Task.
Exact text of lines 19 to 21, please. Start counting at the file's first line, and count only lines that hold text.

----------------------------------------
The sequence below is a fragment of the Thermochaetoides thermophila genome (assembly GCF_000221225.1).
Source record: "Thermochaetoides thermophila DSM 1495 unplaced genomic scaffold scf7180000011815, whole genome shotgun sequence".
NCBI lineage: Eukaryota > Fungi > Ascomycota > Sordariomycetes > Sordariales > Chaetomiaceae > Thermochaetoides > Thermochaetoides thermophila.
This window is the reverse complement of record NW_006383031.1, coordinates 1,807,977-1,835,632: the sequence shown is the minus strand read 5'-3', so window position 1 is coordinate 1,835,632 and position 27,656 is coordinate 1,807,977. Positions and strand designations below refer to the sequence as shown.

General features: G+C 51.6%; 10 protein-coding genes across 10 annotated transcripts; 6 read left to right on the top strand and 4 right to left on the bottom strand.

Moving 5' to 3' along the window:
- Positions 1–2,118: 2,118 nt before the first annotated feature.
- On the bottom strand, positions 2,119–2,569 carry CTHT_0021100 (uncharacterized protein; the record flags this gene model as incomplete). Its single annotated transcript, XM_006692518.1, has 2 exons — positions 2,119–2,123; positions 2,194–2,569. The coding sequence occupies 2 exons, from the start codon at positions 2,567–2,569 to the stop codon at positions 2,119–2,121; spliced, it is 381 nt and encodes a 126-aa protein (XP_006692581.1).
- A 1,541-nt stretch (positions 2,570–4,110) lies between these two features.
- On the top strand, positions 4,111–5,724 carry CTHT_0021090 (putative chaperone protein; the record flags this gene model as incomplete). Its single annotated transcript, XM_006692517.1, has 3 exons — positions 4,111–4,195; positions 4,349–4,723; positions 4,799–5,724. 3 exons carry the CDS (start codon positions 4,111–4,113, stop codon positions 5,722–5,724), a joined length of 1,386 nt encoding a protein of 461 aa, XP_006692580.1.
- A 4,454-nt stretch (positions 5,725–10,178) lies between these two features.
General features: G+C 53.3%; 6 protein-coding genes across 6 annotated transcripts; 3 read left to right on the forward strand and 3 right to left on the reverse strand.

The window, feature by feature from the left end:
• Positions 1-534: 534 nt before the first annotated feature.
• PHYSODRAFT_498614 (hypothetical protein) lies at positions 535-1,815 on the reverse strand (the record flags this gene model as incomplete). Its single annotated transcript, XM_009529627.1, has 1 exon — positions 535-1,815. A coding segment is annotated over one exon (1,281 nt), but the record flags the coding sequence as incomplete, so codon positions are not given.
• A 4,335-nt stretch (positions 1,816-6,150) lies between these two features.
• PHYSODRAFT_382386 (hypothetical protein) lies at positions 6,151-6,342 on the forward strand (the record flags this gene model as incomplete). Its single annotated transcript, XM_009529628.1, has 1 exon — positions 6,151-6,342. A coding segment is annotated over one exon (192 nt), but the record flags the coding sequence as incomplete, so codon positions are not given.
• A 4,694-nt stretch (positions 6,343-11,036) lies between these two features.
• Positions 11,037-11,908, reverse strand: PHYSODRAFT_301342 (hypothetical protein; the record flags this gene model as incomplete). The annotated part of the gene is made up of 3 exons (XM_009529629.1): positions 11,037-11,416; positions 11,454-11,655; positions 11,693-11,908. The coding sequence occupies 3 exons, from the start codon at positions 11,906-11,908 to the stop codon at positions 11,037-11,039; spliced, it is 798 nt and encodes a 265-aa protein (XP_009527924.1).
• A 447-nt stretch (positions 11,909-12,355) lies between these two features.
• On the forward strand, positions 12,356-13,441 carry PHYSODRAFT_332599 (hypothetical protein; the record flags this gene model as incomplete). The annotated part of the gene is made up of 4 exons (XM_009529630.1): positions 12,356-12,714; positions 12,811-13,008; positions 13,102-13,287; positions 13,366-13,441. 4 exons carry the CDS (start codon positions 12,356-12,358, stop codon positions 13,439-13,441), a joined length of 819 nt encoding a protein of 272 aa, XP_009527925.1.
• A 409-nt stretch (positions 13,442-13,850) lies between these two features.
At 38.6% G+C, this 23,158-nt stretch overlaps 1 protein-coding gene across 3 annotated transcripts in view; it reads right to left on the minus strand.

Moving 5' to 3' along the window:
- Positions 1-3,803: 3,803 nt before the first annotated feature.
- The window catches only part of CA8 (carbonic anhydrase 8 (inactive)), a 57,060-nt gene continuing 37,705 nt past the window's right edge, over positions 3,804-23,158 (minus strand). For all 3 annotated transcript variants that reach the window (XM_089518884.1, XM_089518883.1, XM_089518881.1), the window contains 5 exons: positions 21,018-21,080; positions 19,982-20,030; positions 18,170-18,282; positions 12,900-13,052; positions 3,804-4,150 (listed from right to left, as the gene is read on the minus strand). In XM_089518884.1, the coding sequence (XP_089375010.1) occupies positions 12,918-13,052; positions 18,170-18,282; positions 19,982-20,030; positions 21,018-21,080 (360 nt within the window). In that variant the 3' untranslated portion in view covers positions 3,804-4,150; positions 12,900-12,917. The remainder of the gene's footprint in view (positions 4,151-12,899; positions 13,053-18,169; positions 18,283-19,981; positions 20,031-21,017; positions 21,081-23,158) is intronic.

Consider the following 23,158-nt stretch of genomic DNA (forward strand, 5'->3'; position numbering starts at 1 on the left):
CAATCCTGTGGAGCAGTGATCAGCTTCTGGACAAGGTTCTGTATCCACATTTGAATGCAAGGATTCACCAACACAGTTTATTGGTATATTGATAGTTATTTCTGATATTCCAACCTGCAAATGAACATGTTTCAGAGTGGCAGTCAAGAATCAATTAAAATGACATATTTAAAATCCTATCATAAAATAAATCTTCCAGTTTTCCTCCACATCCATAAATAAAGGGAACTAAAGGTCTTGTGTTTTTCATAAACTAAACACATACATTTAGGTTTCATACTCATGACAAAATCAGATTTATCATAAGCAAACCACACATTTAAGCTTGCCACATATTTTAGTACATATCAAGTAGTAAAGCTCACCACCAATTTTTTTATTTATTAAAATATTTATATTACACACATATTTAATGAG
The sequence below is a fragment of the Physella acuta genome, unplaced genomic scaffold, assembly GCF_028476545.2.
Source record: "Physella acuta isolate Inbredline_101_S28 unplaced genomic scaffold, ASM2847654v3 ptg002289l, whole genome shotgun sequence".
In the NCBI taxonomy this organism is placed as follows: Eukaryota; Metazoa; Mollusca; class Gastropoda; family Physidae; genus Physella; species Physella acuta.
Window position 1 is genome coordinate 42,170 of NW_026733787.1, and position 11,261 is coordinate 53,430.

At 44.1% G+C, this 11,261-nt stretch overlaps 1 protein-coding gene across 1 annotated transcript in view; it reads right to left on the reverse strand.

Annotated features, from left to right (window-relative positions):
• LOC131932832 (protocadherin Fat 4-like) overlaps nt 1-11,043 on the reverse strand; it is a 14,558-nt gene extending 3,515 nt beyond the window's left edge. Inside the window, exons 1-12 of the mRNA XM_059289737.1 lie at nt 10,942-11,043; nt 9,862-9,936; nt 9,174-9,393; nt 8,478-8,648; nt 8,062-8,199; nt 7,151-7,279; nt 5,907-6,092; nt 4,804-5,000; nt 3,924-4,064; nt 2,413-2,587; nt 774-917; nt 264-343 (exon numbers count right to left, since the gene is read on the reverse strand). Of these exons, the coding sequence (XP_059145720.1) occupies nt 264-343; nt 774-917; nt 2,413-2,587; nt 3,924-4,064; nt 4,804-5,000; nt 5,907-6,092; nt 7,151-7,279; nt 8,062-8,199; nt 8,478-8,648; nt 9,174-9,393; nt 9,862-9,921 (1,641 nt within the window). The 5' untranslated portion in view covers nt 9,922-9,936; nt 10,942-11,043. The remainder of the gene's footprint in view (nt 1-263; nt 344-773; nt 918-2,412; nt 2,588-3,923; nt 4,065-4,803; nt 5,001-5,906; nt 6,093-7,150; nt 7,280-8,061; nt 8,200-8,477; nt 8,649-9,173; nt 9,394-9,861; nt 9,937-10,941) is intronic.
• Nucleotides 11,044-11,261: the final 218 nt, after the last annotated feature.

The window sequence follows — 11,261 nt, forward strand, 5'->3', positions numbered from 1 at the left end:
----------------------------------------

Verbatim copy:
• Positions 11,037-11,908, reverse strand: PHYSODRAFT_301342 (hypothetical protein; the record flags this gene model as incomplete). The annotated part of the gene is made up of 3 exons (XM_009529629.1): positions 11,037-11,416; positions 11,454-11,655; positions 11,693-11,908. The coding sequence occupies 3 exons, from the start codon at positions 11,906-11,908 to the stop codon at positions 11,037-11,039; spliced, it is 798 nt and encodes a 265-aa protein (XP_009527924.1).
• A 447-nt stretch (positions 11,909-12,355) lies between these two features.
• On the forward strand, positions 12,356-13,441 carry PHYSODRAFT_332599 (hypothetical protein; the record flags this gene model as incomplete). The annotated part of the gene is made up of 4 exons (XM_009529630.1): positions 12,356-12,714; positions 12,811-13,008; positions 13,102-13,287; positions 13,366-13,441. 4 exons carry the CDS (start codon positions 12,356-12,358, stop codon positions 13,439-13,441), a joined length of 819 nt encoding a protein of 272 aa, XP_009527925.1.